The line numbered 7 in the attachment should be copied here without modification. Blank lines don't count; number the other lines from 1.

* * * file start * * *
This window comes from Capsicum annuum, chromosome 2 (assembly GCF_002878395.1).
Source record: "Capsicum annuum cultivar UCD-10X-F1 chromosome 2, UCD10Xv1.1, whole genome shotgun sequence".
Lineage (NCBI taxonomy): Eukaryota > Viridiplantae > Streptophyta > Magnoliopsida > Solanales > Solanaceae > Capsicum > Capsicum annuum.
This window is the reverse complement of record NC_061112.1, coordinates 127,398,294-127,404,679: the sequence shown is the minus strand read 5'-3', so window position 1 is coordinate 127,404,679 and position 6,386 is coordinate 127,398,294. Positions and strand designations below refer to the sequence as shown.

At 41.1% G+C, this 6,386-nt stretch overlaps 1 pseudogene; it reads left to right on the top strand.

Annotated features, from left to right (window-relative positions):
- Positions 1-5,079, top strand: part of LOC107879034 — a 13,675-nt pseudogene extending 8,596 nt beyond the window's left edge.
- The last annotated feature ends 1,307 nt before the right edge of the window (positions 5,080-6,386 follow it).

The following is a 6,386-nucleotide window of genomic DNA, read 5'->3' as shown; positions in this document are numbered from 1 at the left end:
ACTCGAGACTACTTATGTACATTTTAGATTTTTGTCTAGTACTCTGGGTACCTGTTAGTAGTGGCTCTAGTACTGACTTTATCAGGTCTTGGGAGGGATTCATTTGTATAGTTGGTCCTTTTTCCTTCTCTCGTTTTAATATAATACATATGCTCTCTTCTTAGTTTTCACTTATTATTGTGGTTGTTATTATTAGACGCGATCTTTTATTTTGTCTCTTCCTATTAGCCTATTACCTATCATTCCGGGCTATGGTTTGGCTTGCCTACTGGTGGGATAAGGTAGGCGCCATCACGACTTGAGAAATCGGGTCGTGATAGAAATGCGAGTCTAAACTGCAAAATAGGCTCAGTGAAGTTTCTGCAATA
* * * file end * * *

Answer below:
- Positions 1-5,079, top strand: part of LOC107879034 — a 13,675-nt pseudogene extending 8,596 nt beyond the window's left edge.